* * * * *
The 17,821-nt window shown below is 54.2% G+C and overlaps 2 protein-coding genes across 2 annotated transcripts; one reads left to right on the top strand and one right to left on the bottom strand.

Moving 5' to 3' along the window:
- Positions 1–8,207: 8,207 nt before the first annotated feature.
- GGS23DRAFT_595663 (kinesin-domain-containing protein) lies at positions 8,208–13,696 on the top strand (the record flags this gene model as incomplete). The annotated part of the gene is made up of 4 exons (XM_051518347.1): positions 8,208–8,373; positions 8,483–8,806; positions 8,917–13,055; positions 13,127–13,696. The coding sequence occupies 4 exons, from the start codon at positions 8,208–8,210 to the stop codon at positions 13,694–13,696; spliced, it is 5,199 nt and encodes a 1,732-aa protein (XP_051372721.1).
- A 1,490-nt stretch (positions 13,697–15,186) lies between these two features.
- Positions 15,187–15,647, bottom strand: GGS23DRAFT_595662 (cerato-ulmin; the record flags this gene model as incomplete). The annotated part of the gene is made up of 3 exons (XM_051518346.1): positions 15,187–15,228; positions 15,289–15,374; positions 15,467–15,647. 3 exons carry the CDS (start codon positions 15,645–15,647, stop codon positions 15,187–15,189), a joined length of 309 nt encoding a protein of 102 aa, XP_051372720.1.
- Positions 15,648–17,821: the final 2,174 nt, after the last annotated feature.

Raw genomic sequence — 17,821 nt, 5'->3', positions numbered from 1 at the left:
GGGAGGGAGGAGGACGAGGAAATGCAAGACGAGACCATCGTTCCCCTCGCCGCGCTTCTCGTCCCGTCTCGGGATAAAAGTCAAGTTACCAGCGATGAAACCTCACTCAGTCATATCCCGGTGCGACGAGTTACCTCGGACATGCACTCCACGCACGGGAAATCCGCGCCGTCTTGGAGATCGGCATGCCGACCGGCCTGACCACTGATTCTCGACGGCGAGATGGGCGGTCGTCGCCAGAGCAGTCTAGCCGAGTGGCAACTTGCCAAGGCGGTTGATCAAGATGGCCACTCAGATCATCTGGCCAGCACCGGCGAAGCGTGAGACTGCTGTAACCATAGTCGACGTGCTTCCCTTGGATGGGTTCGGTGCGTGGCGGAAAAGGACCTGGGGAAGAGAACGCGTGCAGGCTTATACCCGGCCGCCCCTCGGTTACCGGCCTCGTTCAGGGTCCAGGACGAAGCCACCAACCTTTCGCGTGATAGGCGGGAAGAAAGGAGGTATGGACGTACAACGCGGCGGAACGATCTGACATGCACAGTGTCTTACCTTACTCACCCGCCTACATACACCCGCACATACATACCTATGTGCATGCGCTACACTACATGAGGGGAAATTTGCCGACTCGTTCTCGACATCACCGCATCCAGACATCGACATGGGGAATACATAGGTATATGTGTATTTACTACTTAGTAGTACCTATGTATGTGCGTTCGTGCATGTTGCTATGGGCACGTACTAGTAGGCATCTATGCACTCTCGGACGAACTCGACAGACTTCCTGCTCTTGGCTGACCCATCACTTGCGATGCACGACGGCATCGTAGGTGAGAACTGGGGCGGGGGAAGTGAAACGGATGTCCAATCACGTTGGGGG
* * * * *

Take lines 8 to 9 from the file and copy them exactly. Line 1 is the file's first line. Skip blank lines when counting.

Raw genomic sequence — 17,821 nt, 5'->3', positions numbered from 1 at the left:
GGGAGGGAGGAGGACGAGGAAATGCAAGACGAGACCATCGTTCCCCTCGCCGCGCTTCTCGTCCCGTCTCGGGATAAAAGTCAAGTTACCAGCGATGAAACCTCACTCAGTCATATCCCGGTGCGACGAGTTACCTCGGACATGCACTCCACGCACGGGAAATCCGCGCCGTCTTGGAGATCGGCATGCCGACCGGCCTGACCACTGATTCTCGACGGCGAGATGGGCGGTCGTCGCCAGAGCAGTCTAGCCGAGTGGCAACTTGCCAAGGCGGTTGATCAAGATGGCCACTCAGATCATCTGGCCAGCACCGGCGAAGCGTGAGACTGCTGTAACCATAGTCGACGTGCTTCCCTTGGATGGGTTCGGTGCGTGGCGGAAAAGGACCTGGGGAAGAGAACGCGTGCAGGCTTATACCCGGCCGCCCCTCGGTTACCGGCCTCGTTCAGGGTCCAGGACGAAGCCACCAACCTTTCGCGTGATAGGCGGGAAGAAAGGAGGTATGGACGTACAACGCGGCGGAACGATCTGACATGCACAGTGTCTTACCTTACTCACCCGCCTACATACACCCGCACATACATACCTATGTGCATGCGCTACACTACATGAGGGGAAATTTGCCGACTCGTTCTCGACATCACCGCATCCAGACATCGACATGGGGAATACATAGGTATATGTGTATTTACTACTTAGTAGTACCTATGTATGTGCGTTCGTGCATGTTGCTATGGGCACGTACTAGTAGGCATCTATGCACTCTCGGACGAACTCGACAGACTTCCTGCTCTTGGCTGACCCATCACTTGCGATGCACGACGGCATCGTAGGTGAGAACTGGGGCGGGGGAAGTGAAACGGATGTCCAATCACGTTGGGGG